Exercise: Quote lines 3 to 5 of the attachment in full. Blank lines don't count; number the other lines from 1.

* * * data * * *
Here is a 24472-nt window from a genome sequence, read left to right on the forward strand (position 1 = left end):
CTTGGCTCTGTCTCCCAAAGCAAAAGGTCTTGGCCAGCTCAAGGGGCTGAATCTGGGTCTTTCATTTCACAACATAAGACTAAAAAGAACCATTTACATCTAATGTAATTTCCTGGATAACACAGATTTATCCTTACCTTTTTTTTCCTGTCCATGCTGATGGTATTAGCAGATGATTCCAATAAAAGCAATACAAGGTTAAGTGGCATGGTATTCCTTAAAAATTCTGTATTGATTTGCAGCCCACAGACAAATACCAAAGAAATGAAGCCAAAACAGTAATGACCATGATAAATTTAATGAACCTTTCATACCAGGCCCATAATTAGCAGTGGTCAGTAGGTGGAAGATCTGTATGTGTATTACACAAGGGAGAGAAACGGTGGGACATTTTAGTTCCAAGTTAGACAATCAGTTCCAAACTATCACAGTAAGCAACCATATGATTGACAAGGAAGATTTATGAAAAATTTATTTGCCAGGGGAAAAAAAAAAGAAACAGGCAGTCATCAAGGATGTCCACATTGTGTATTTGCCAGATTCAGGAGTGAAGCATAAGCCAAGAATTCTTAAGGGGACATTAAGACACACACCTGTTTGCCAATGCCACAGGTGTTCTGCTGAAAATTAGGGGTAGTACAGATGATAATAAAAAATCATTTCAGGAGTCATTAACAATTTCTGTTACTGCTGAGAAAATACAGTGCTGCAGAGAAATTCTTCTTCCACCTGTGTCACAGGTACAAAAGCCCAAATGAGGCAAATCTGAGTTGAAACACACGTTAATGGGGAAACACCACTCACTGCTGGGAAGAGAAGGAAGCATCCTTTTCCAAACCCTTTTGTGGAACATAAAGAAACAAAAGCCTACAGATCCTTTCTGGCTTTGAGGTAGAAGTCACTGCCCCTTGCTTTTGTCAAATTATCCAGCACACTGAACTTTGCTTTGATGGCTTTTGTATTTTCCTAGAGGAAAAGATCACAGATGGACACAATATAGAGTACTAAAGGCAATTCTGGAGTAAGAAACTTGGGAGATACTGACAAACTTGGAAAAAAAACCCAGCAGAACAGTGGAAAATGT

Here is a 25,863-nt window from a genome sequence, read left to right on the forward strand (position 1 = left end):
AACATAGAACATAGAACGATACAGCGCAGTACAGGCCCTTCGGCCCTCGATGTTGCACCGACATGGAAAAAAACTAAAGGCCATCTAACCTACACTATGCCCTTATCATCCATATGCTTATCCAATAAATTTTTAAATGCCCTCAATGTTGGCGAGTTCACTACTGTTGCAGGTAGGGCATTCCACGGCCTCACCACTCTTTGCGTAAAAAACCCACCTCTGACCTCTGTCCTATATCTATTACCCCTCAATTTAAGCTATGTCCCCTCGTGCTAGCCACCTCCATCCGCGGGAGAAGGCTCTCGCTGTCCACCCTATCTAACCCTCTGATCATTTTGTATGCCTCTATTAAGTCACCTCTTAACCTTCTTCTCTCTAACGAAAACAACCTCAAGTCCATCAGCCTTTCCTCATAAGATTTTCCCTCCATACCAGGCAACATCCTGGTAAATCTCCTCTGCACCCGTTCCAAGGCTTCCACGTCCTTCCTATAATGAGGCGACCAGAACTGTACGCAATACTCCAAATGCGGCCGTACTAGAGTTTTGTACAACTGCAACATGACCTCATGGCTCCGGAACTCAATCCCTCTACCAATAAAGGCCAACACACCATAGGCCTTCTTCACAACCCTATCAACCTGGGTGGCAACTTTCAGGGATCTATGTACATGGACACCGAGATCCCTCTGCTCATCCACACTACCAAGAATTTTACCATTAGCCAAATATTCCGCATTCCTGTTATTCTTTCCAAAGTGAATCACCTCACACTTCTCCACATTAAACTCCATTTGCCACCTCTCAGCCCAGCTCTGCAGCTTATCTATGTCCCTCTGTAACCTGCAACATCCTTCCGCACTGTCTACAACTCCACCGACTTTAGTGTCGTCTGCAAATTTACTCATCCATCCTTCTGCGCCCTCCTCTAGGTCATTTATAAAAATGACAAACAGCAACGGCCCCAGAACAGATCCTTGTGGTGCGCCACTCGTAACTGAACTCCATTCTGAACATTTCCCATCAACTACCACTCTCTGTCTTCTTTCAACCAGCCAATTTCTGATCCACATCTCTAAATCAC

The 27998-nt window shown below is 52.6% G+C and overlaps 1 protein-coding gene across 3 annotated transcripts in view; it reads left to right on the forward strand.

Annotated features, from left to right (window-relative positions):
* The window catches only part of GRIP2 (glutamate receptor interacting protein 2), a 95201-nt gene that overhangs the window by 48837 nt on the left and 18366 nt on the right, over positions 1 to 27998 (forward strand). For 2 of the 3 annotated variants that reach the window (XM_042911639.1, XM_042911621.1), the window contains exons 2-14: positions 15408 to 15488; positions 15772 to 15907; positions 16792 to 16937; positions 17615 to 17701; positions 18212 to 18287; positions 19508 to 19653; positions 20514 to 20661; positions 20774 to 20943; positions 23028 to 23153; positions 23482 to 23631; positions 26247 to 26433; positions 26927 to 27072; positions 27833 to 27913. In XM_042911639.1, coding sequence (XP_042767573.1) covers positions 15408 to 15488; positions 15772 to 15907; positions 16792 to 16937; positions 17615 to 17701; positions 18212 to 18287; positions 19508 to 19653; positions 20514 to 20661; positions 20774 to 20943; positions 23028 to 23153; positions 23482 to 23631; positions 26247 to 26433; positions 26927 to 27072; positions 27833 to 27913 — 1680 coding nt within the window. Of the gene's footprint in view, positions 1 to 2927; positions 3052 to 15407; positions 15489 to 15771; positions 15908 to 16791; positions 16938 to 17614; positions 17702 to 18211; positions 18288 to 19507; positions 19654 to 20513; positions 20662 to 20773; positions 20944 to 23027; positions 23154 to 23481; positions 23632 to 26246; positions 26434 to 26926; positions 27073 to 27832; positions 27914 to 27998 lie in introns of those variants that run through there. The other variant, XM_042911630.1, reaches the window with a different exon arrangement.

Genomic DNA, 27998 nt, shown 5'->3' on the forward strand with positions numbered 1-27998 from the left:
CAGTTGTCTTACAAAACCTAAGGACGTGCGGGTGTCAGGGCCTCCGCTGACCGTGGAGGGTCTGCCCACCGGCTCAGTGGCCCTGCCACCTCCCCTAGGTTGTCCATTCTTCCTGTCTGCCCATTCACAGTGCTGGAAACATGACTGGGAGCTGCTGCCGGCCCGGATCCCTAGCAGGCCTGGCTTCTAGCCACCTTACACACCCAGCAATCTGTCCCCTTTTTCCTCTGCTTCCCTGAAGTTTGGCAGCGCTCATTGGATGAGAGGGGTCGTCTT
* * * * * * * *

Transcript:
Here is a 25,863-nt window from a genome sequence, read left to right on the forward strand (position 1 = left end):
AACATAGAACATAGAACGATACAGCGCAGTACAGGCCCTTCGGCCCTCGATGTTGCACCGACATGGAAAAAAACTAAAGGCCATCTAACCTACACTATGCCCTTATCATCCATATGCTTATCCAATAAATTTTTAAATGCCCTCAATGTTGGCGAGTTCACTACTGTTGCAGGTAGGGCATTCCACGGCCTCACCACTCTTTGCGTAAAAAACCCACCTCTGACCTCTGTCCTATATCTATTACCCCTCAATTTAAGCTATGTCCCCTCGTGCTAGCCACCTCCATCCGCGGGAGAAGGCTCTCGCTGTCCACCCTATCTAACCCTCTGATCATTTTGTATGCCTCTATTAAGTCACCTCTTAACCTTCTTCTCTCTAACGAAAACAACCTCAAGTCCATCAGCCTTTCCTCATAAGATTTTCCCTCCATACCAGGCAACATCCTGGTAAATCTCCTCTGCACCCGTTCCAAGGCTTCCACGTCCTTCCTATAATGAGGCGACCAGAACTGTACGCAATACTCCAAATGCGGCCGTACTAGAGTTTTGTACAACTGCAACATGACCTCATGGCTCCGGAACTCAATCCCTCTACCAATAAAGGCCAACACACCATAGGCCTTCTTCACAACCCTATCAACCTGGGTGGCAACTTTCAGGGATCTATGTACATGGACACCGAGATCCCTCTGCTCATCCACACTACCAAGAATTTTACCATTAGCCAAATATTCCGCATTCCTGTTATTCTTTCCAAAGTGAATCACCTCACACTTCTCCACATTAAACTCCATTTGCCACCTCTCAGCCCAGCTCTGCAGCTTATCTATGTCCCTCTGTAACCTGCAACATCCTTCCGCACTGTCTACAACTCCACCGACTTTAGTGTCGTCTGCAAATTTACTCATCCATCCTTCTGCGCCCTCCTCTAGGTCATTTATAAAAATGACAAACAGCAACGGCCCCAGAACAGATCCTTGTGGTGCGCCACTCGTAACTGAACTCCATTCTGAACATTTCCCATCAACTACCACTCTCTGTCTTCTTTCAACCAGCCAATTTCTGATCCACATCTCTAAATCAC

The 27998-nt window shown below is 52.6% G+C and overlaps 1 protein-coding gene across 3 annotated transcripts in view; it reads left to right on the forward strand.